WASHINGTON: The television spectrum opened up for unlicensed
devices is to be managed by nine companies. The Federal Communications Commission
adopted an order Wednesday naming Google, Comsearch, Key Bridge and six others as
conditional designees to manage a white space database.
The purpose of the database is to track open channels, or white spaces, within the
TV spectrum, and communicate those channels to unlicensed devices. It will be the
sole source of interference protection for TV signals and wireless microphones.
The final rules opening the TV spectrum to unlicensed devices were adopted last
September after two years of deliberation and reconsideration. Preventing interference
with incumbent licensees was a pivotal criterion. Broadcast lobbies pushed for spectrum-sensing
technology in addition to a database. Spectrum-sensing technology would enable individual
devices to detect unoccupied spectrum.
Companies vying to make what came to be called “TV band devices,” or TVBDs, said
spectrum sensing was unnecessary. Microsoft has been testing TVBD prototypes for
two years. Its early spectrum-sensing technology
failed repeatedly in
lab tests, but broadcasters came to support the feature as a backup for the geo-location
database. Wireless Internet service providers stepped into the ring last year and
opposed spectrum sensing on the grounds it would result in denials of service on
The FCC ultimately nixed the spectrum-sensing requirement from its original rules,
but allowed that it “expected” device makers to voluntarily incorporate it. The
rules governing TVBDs went into effect Jan. 5.
The FCC’s white space database will list the radio frequency channel assignments
for all the TV stations and other protected fixed operations in the country. TVBDs
will have to ping the database to determine what frequencies are free in a given
location at a given moment.
Broadcast lobbies favored a single database manager to avoid confusion. The FCC
went with all nine that submitted proposals, in part as a model for future arrangements.
“While the operation of multiple database administrators may present some coordination
challenges, we find it is in the public interest to have multiple parties developing
business models for this new mechanism,” the order said. “The value of this exercise
extends beyond databases for the TV bands, as the commission is also considering
employing similar database approaches in other spectrum bands.”
The commission granted conditional designation to the nine because the final rules
were issued after their proposals were submitted. The designees are expected to
file supplemental information on their original proposals, but the FCC said each
had sufficient “technical expertise” for the task, as well as viable five-year business
plans. The companies will be allowed to charge fees for “fixed TVBDs and temporary
broadcast auxiliary fixed links.”
The National Association of Broadcasters and the Association for Maximum Service
Television objected to all of the proposals, saying they didn’t fully comply with
the FCC’s white space rules. Some of the designees went after each other. Key Bridge
Global LLC of McLean, Va., blasted Google and Comsearch for conflict of interest,
since both intend to make TVBD technology.
“We intend to exercise strong oversight of the TV bands databases and administrators,”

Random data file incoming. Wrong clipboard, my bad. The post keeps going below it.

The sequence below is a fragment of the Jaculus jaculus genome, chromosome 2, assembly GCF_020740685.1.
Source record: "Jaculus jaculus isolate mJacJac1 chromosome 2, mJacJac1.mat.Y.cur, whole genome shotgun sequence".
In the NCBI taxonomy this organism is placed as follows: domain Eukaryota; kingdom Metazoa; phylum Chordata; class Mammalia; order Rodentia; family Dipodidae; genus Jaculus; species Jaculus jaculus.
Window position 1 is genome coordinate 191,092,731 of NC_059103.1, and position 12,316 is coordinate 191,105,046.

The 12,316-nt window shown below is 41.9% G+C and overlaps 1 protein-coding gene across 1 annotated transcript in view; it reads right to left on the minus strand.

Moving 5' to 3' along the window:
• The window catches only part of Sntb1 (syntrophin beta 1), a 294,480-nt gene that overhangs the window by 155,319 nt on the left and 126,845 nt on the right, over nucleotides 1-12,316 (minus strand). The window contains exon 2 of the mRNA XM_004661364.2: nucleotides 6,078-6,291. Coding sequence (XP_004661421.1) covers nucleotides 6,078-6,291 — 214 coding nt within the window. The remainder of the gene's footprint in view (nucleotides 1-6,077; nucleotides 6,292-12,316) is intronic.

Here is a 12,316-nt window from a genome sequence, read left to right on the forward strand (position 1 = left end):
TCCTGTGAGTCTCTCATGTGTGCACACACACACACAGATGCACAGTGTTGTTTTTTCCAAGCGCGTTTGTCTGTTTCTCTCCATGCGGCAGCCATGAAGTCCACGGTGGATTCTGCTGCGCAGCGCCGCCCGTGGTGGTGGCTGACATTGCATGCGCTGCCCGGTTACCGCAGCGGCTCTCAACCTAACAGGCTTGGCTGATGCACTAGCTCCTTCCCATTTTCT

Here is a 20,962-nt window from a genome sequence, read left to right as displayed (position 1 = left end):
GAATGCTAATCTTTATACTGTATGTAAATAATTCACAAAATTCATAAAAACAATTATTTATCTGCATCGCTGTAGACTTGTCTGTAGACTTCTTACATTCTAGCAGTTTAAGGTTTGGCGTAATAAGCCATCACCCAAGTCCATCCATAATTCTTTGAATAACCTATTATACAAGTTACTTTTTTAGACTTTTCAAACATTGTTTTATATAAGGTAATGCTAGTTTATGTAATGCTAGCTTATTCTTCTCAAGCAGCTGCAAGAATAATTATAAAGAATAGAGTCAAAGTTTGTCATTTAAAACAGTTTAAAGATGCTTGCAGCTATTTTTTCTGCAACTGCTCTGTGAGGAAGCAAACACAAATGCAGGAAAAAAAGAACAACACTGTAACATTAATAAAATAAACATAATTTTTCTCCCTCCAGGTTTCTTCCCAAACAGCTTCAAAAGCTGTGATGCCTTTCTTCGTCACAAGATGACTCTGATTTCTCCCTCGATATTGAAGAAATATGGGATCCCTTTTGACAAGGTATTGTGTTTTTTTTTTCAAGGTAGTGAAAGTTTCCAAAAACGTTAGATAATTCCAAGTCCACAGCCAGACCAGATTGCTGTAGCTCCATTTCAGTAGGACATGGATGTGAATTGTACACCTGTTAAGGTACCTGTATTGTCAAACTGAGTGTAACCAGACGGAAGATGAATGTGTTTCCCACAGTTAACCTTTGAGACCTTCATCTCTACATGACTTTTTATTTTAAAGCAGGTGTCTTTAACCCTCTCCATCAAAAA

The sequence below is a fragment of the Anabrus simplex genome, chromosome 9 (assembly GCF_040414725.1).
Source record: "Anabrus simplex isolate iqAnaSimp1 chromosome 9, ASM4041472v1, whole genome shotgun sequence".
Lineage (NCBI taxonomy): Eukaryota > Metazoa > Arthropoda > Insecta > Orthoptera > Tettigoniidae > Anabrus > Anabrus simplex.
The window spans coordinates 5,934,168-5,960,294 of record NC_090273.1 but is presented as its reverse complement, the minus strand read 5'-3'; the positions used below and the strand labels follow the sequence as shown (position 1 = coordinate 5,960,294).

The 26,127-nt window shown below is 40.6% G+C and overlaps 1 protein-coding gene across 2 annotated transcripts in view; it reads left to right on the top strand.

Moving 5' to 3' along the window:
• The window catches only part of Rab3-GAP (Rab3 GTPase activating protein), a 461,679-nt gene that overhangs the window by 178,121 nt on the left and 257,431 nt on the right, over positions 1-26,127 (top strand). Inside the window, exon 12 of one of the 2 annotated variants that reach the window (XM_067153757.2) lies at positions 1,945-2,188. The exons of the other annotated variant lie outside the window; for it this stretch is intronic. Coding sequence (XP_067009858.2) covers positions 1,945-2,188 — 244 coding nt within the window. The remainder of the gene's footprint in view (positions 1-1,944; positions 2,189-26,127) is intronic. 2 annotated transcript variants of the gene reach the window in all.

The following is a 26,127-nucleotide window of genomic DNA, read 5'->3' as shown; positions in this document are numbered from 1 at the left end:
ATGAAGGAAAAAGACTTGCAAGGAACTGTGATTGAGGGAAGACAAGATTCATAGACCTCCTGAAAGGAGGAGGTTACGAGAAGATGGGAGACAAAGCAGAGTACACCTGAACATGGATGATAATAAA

the FCC order said. The commission’s Office of Engineering and Technology will hold
mandatory workshops for the designees on how to comply with database rules. Each
individual database will be subject to a 45-day trial before it goes live--longer
if the FCC finds problems.
The first such workshop is scheduled for Thursday, March 10 at the FCC’s lab in
Columbia, Md. The nine conditional designees are as follows:
Mountain View, Calif.-based
the largest of the nine to submit a proposal. It
was one of the main proponents behind opening TV airwaves up to unlicensed devices,
along with Microsoft, Dell, HP, Philips and Intel.
of Ashburn, Va., works with
several federal agencies on developing rules and standards for using radio frequency
spectrum. The company currently manages a spectrum database in the 70-90 GHz band
as well as one tracking wireless medical telemetry services. It submitted a 55-page
to the FCC.
of Sterling, Va., threw in to
be a database manager. The company’s proposal
notes that it manages the database for cell-phone number portability. In addition
to databases serving wireless carriers, Neustar administers the .us and .biz domain
Key Bridge Global LLC
said it is only
applicant to bring in technology from other companies. Key Bridge’s proposal listed
Sun and Oracle hardware, Amazon’s cloud computing resources, Level 3’s infrastructure
as well as contributions from Java, Linux, Google and Paypal, among others.
a Washington, D.C. consultancy,
and LS Telcom of Lichtenau, Germany,
submitted a joint
proposal. KB’s founder developed the FCC’s Universal Licensing System, and LS
creates spectrum-management software used by militaries, governments and private-sector
of Toccoa, Ga., and
RadioSoft of Edgewater, Fla., jointly applied. Their proposal says
RadioSoft has been processing FCC databases since 1981, and has “supplied third-party
FCC data queries online since 1987.”
was formed just to manage a
white space database. Neither its filings nor
its home page indicate location
headquarters, though its initial investor is based in Dallas. It proposes to create
an application programming interface to enable real-time synchronization with other
of Lake Mary, Fla., has helped launch local white space Wi-Fi systems in Claudeville,
Va.; Wilmington, N.C.; Plumas County, Calif.; and Lake Mary.
N.J., makes software for telecom providers. Its proposal says
the company has provided “engineering, economics and legal support direct to 40
spectrum regulators and 25 wireless network operators” over a quarter century.
Deborah D. McAdams